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In the terrific new horror series The Returned, the monster is an emotion

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Since 2007, TV Club has dissected television episode by episode. Beginning this September, The A.V. Club will also step back to take a wider view in our new TV Reviews section. With pre-air reviews of new shows, returning favorites, and noteworthy finales, TV Reviews doesn’t replace TV Club—as usual, some shows will get the weekly treatment—but it adds a look at a bigger picture.


Grief isn’t always an emotion. Sometimes, it’s an ever-present, never-seen traveling companion, a predator stalking a hiker under the dark cover of the woods. As the hiker moves along the trail and the predator keeps its distance, the monster almost becomes familiar and beloved, a tether to a bleaker, inescapable reality. To grieve is to get better at holding these things in your peripheral vision, to understand that looking directly at them might mean being devoured whole.

Sundance’s new French import, The Returned (Les Revenants in its country of origin), succeeds so tremendously because it understands all of the above—and finds an ingenious horror metaphor with which to depict it. A loose adaptation of a French film of the same name, the series centers on a small village that becomes home to five former corpses. Now living again, they have no memory of where they were in the time they were deceased—indeed, no knowledge they were dead at all. A teenage girl, a mysterious young boy, a woman who’s been dead for decades, a cold-hearted criminal, and a groom who perished on his wedding day return from the grave, expecting at first to pick up where they left off. Instead, they find that time has passed and those they loved grew older.


The Returned adroitly straddles the line between “mystery show” and “horror series” as well as any program of this sort since Lost. In the first episode, “Camille,” larger mysteries about why these people have returned to life and the circumstances behind their deaths—and the very odd fact that a nearby reservoir’s water level is plummeting—swirl around the characters, both living and dead. The end of that premiere interweaves a number of beautifully accomplished shocks and big questions, all the while revealing just how good this show’s casting department is.

From there, the series has bought itself enough space to meander. It understands that true horror often involves a growing sense of unease, and it exploits that as much as possible, getting weirder and more off-kilter with every episode. Yet it never becomes an especially plot-bound series. The mysteries are what they are, and the show tosses a few bones to those who desire a straightforward narrative. But at almost every turn, The Returned chooses to highlight two things that set it apart from the many other series in TV’s recent horror boom: mood and emotion.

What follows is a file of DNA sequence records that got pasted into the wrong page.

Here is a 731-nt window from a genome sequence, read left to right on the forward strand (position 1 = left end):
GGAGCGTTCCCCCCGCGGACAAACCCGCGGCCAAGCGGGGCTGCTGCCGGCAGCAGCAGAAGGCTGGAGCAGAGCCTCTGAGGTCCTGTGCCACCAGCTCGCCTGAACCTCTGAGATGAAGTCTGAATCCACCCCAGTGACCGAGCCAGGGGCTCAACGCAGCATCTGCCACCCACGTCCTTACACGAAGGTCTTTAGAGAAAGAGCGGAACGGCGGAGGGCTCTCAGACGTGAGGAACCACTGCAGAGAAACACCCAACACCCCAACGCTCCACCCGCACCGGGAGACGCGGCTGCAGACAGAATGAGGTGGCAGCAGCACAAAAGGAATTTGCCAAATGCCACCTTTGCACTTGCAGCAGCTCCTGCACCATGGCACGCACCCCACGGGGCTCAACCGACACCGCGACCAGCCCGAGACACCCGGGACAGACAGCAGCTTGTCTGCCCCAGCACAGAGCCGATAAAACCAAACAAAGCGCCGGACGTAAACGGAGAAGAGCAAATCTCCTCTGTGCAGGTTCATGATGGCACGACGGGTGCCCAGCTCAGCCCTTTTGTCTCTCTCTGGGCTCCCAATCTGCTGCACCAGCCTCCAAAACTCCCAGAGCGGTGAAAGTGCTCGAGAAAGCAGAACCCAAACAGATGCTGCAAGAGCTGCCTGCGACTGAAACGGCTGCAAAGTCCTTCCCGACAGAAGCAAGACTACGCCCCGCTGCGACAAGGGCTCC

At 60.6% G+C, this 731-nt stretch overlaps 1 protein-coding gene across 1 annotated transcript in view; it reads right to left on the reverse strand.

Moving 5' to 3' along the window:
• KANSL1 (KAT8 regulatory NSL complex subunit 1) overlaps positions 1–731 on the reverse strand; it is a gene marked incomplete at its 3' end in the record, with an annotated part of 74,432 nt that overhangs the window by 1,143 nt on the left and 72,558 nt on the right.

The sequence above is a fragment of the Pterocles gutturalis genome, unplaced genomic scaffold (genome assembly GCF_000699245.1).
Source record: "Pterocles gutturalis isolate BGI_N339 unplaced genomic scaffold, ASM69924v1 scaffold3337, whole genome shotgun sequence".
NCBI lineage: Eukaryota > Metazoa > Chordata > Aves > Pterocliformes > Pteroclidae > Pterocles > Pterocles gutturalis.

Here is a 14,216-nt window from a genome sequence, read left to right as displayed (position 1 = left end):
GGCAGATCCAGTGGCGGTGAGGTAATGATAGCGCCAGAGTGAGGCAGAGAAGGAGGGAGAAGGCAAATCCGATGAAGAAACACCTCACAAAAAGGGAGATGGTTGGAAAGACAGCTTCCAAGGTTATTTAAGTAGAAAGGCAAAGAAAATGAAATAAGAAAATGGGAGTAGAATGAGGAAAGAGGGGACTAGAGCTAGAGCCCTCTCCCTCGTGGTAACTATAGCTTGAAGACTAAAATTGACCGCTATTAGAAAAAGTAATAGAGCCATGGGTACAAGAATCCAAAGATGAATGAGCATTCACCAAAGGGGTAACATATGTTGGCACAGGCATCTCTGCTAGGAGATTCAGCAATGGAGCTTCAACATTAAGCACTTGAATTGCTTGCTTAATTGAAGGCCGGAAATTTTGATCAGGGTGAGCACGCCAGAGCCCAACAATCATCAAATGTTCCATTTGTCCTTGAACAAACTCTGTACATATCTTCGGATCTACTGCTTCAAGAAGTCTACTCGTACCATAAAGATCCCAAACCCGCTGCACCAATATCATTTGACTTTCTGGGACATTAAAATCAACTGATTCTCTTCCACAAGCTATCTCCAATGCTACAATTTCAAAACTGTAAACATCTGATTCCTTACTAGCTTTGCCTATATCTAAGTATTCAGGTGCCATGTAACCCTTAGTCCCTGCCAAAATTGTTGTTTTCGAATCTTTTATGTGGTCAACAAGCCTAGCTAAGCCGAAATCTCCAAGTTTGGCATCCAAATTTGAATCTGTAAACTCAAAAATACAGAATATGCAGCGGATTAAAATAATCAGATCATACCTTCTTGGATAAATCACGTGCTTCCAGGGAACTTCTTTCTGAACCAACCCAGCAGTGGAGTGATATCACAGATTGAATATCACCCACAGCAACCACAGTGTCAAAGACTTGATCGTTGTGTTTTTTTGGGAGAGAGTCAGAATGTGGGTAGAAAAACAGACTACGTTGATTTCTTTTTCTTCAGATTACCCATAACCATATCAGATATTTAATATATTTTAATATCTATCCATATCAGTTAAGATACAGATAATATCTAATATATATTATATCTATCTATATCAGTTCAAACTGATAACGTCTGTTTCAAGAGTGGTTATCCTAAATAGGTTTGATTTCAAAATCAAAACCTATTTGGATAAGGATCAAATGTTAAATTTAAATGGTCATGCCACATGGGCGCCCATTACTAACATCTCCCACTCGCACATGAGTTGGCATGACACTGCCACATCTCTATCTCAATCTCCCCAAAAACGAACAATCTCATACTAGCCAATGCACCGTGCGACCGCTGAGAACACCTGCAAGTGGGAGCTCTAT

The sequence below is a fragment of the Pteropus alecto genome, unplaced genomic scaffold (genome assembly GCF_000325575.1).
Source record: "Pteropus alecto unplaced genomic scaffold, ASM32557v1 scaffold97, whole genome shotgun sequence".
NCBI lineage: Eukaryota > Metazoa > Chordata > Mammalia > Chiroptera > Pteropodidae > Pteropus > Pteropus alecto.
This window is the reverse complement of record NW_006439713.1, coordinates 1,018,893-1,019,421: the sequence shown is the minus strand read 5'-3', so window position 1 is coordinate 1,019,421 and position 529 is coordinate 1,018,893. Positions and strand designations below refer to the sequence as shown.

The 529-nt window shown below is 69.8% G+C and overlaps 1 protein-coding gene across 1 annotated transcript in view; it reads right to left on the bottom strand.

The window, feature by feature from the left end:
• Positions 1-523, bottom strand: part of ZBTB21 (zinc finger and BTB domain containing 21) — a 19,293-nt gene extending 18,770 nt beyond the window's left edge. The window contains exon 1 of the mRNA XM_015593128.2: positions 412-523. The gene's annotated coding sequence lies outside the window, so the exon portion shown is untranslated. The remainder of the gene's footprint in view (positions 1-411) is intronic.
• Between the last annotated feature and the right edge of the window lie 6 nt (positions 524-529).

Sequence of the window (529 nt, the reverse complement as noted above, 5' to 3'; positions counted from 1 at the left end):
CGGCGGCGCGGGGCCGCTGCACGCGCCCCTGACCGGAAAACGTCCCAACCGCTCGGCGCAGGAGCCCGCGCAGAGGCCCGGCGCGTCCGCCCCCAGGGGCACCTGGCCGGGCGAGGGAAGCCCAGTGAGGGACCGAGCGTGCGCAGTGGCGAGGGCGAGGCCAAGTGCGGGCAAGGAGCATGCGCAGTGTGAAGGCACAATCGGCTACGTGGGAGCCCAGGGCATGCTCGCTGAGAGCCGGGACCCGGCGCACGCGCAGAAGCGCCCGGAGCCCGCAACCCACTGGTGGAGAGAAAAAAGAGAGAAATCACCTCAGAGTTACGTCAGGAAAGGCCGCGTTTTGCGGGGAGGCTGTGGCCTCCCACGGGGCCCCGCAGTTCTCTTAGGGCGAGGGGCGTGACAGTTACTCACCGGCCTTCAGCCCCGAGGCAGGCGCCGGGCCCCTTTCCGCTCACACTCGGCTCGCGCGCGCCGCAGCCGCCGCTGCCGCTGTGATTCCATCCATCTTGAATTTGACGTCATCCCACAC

The mood develops exquisitely from the first frame. Filmed in the French Alps, the series’ locations have a unique look, one that utilizes the outdoor surroundings and barren outposts of such an isolated town. Though it possesses several moving dialogue scenes, The Returned is never afraid to go silent for long periods of time—to simply observe its characters, both living and dead, adjusting to what their lives have become. The series boasts some haunting imagery: a church steeple poking out above a placid lake’s surface; a young woman bathed in a pool of light, waiting for something horrible to happen. An excellent, brooding score by post-rock outfit Mogwai adds to the gloom.

Yet it’s emotion that carries the day here. In its finale—one of the year’s best TV episodes—The Returned reveals how skillfully it has developed a whole community of characters, then evokes how much more fierce the bonds might become between, say, a mother and a child reunited after death. As the series wears on, it reveals itself to be a deeply moving one about motherhood—planned, unexpected, and gained through circumstance. Though it is a series with a great many strong male characters, the beating heart of the program is its women, who adapt and evolve and refuse to give up, even when assaulted by a killer in a dark alley or discovering a long-dead daughter poking around in her old bedroom.


That finale also reveals just how beautifully the titular returned operate as a metaphor for grief and loss. The series makes a fuller tilt into actual horror as it goes along, with most of the tropes expected from a story about the dead returning to life getting at least a nod. But it clings so strongly to the emotional through-line that it can never get lost. To lose a daughter or a brother doesn’t mean one stops being a parent or a sibling. It simply means that the relationship shifts and warps to accommodate the blank space. The Returned celebrates the possibilities of resurrection, yes, but it also warns how all-consuming grief can be, how impossible it is to keep your eyes on the trail when there’s something else lurking in the dark.